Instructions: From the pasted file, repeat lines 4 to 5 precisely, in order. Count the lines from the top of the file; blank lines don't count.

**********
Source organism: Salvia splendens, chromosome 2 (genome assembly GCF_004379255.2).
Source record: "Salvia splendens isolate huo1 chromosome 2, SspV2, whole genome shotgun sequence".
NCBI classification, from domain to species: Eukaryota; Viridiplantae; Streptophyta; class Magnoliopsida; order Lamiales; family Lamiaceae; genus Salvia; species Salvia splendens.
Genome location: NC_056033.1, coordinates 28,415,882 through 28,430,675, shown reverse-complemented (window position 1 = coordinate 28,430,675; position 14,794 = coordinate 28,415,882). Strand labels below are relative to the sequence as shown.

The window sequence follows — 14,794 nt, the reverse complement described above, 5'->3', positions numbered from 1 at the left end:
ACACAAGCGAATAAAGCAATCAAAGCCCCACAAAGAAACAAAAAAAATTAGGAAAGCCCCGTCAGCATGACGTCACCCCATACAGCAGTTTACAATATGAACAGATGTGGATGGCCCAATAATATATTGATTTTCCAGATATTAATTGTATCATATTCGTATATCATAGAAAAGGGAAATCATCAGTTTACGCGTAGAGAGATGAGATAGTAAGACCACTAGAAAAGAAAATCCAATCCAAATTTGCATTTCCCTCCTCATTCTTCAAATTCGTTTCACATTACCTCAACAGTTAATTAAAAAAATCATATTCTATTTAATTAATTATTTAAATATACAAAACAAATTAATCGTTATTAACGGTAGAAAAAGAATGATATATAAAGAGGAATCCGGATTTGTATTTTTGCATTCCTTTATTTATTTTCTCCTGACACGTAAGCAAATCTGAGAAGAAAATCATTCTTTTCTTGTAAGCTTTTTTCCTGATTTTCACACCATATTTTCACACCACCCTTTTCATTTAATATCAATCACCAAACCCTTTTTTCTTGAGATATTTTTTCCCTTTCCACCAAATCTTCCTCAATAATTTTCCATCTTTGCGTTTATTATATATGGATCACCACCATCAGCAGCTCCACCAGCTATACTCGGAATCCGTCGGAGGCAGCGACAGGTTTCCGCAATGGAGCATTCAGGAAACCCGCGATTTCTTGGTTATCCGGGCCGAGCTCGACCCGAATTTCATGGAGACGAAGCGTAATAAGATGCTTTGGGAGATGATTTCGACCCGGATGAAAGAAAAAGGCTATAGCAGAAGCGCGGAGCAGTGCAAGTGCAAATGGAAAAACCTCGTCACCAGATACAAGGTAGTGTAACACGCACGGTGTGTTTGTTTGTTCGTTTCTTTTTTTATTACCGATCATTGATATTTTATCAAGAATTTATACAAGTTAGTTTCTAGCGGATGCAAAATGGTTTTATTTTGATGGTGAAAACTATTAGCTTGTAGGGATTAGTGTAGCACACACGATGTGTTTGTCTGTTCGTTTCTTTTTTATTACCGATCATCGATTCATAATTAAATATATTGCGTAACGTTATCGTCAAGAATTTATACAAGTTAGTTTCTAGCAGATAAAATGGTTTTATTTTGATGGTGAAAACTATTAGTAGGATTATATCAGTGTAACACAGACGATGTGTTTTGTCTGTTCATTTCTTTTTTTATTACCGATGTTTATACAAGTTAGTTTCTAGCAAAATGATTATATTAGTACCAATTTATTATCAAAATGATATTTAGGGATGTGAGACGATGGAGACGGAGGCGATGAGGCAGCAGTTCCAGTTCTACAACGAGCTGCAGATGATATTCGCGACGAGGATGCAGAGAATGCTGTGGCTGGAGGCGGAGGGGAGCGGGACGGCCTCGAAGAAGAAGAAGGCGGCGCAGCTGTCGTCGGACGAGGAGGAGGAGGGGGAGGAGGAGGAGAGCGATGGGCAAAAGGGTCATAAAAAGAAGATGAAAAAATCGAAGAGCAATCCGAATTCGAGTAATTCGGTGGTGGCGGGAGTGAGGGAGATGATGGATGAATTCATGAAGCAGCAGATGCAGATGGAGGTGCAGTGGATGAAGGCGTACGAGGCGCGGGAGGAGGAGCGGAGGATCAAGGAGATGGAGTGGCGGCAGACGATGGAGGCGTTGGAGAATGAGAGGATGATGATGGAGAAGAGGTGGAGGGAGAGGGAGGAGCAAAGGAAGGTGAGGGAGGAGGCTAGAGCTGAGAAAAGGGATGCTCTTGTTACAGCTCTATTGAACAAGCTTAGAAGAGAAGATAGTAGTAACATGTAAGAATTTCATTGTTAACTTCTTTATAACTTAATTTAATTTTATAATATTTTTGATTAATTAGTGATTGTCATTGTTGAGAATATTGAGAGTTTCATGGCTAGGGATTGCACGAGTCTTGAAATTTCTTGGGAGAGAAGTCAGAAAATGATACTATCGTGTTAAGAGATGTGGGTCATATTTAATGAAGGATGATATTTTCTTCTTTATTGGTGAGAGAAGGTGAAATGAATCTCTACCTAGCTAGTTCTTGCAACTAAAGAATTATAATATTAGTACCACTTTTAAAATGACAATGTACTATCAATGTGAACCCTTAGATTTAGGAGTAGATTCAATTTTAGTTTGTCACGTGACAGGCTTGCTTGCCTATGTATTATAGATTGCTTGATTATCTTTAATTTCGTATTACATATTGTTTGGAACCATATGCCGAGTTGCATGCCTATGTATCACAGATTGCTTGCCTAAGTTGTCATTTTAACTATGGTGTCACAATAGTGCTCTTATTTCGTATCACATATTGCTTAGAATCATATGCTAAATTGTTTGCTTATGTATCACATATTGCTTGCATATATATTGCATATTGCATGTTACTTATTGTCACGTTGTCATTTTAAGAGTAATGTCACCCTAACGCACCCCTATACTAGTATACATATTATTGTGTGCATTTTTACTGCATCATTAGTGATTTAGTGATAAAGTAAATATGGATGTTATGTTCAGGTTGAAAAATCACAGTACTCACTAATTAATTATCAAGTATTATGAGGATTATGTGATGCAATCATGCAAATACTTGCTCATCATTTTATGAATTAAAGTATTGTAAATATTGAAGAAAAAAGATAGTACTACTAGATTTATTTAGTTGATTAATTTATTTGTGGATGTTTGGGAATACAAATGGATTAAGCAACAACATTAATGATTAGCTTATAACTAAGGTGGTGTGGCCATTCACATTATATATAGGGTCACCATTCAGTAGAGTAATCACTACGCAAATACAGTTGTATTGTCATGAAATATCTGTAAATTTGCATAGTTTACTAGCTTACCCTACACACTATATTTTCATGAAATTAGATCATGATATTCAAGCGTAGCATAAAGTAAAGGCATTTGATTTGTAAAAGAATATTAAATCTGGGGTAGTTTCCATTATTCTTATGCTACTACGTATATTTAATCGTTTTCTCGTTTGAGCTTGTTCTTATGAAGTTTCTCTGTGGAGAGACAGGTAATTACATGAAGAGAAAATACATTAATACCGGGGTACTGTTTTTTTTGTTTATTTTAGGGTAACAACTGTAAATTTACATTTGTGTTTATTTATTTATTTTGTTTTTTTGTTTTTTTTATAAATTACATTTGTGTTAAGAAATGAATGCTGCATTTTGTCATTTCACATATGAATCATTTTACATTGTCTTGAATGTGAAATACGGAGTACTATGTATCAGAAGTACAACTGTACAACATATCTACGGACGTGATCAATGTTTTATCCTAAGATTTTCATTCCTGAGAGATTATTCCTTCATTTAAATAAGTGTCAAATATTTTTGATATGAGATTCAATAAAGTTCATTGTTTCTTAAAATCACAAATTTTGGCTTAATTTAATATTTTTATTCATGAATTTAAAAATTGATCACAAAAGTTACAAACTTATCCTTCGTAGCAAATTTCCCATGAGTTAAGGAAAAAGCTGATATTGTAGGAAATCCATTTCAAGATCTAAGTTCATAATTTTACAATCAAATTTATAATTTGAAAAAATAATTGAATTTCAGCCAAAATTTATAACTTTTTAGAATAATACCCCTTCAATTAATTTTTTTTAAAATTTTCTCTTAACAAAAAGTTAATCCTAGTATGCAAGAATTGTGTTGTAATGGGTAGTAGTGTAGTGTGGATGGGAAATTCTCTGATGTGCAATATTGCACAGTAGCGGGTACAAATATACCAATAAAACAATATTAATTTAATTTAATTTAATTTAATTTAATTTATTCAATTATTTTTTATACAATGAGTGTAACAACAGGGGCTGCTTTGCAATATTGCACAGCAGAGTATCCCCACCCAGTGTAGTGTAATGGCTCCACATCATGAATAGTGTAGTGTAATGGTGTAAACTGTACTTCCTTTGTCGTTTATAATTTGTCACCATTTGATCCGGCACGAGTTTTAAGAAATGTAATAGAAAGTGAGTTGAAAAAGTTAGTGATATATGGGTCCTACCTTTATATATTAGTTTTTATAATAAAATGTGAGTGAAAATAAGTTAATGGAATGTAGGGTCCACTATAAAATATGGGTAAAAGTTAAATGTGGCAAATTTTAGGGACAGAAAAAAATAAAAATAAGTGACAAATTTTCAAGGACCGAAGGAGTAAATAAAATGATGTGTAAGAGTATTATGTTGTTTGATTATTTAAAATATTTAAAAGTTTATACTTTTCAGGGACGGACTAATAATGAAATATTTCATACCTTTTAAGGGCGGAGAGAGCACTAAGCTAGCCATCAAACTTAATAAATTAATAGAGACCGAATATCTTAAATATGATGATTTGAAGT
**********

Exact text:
Genome location: NC_056033.1, coordinates 28,415,882 through 28,430,675, shown reverse-complemented (window position 1 = coordinate 28,430,675; position 14,794 = coordinate 28,415,882). Strand labels below are relative to the sequence as shown.

The window sequence follows — 14,794 nt, the reverse complement described above, 5'->3', positions numbered from 1 at the left end: